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Exhibition images


Dr. John Murray
The Arsenal and Pearl Mosque (detail)
Agra, circa 1858
Albumen print, 35.5 x 42.6 cm

Select Press:

The New York Times

British Journal of Photography

The New Medium: Photography in India 1855 - 1930

8th June, 2015 - 24th July, 2015

View catalogue

The miraculous ability to capture light on a surface heralded a new era in image making. India was at the forefront of this process; the first cameras arrived in the subcontinent in 1840, just a year after their invention in Europe. Amateur photographers raced to capture India’s abundance of sacred sites, architecture, glorious landscapes and diverse people.

Prahlad Bubbar presents a selection of significant Indian photographs from the mid 19th to early 20th centuries. The exhibition explores the development of this new and revolutionary medium, highlighting the beauty with which India was recorded by early masters in the field.

One of the earliest images is a large albumen print by Dr. John Murray. A physician in the East India Company army, Murray arrived in India in 1833 and developed his skills during the 1850s, documenting the sublime grandeur of the Mughal monuments of Agra and Delhi. This image was taken at a politically significant moment, shortly after the Indian mutiny of 1857. It depicts perfectly formed pyramids of canon balls in front of the Pearl Mosque in Agra, in a striking juxtaposition of symbols of faith and war.

A photograph by the Nicholas brothers, known for their images of South India taken from 1855-85, conjures the drama and mystique of the carved colonnades of a South Indian Hindu temple. Khajuraho, the famed temple in Madhya Pradesh, is captured in an exquisite print by Raja Deen Dayal. Deen Dayal is India’s most celebrated 19th century photographer, who toured the country extensively, working for both the Indian and British elites, before being appointed as court photographer to the Nizam of Hyderabad.

As the 19th century progressed, so did the evolution of the photographic portrait, rivalling miniature painting as the primary medium for historical documentation and the presentation of power and prestige. An extremely fine and early photograph, also by Raja Deen Dayal, depicts the Maharaja of Bijawar and his court. Deen Dayal’s remarkable ability is evident in this image. The full pomp and regalia of the scene is captured with astonishing precision in this original albumen print, from the details of costume and jewellery to the expressions of the children in attendance.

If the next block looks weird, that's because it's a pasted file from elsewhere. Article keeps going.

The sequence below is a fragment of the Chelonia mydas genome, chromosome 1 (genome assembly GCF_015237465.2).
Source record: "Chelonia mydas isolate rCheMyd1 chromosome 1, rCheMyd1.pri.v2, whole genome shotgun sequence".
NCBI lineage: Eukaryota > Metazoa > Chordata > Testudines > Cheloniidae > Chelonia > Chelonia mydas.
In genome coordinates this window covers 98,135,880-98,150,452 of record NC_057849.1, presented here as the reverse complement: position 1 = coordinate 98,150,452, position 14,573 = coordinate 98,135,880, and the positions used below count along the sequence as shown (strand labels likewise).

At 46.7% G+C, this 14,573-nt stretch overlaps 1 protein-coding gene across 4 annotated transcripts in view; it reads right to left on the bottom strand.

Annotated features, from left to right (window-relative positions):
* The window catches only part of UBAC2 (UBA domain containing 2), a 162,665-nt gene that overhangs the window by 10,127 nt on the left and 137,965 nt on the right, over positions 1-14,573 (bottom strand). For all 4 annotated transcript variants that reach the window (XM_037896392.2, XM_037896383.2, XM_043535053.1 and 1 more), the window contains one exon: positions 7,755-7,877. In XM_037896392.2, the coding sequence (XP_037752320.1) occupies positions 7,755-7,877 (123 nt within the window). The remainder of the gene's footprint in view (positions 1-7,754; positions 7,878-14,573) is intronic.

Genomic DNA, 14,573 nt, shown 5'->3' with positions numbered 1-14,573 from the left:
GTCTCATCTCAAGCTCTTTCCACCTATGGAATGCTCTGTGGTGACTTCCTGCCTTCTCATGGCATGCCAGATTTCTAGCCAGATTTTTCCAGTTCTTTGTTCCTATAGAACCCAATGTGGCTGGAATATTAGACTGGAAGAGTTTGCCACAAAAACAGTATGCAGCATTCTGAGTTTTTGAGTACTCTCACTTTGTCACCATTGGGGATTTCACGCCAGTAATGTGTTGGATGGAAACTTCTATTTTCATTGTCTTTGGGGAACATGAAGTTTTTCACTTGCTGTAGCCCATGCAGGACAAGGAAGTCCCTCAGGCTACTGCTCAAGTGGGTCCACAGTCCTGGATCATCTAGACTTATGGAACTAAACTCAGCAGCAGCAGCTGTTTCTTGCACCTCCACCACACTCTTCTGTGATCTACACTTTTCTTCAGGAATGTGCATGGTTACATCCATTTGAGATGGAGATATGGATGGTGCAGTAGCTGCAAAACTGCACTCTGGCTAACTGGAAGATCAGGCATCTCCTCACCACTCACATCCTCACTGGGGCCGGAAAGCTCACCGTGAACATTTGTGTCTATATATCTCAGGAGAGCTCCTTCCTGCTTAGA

A rare collection of images of the Holkars of Indore, a family known for their impeccable style, demonstrates the transition of court photography from the 19th into the 20th century. In a full-length portrait of Tukoji Rao Holkar III (r.1903-26), the Raja is the epitome of princely elegance, the drapery of his clothes reminiscent of early fashion photography. Another portrait of a group of women, including his wife, daughter and the famed socialite Indira Devi of Cooch Behar, captures their haunting beauty in the more theatrical, staged context of the photographer’s studio.

The exhibition concludes with Tukoji’s son, Yeshwantrao Holkar II (r.1926 – 1961), photographed by the legendary American artist Man Ray. Yeshwantrao was a great patron of the European avant-garde, commissioning work from designers such as Eckart Muthesius, Brancusi, Emile Jacque Ruhlmann and Le Corbusier. This elegant yet highly personal image provides a final glimpse of lost world of princely opulence and splendour.




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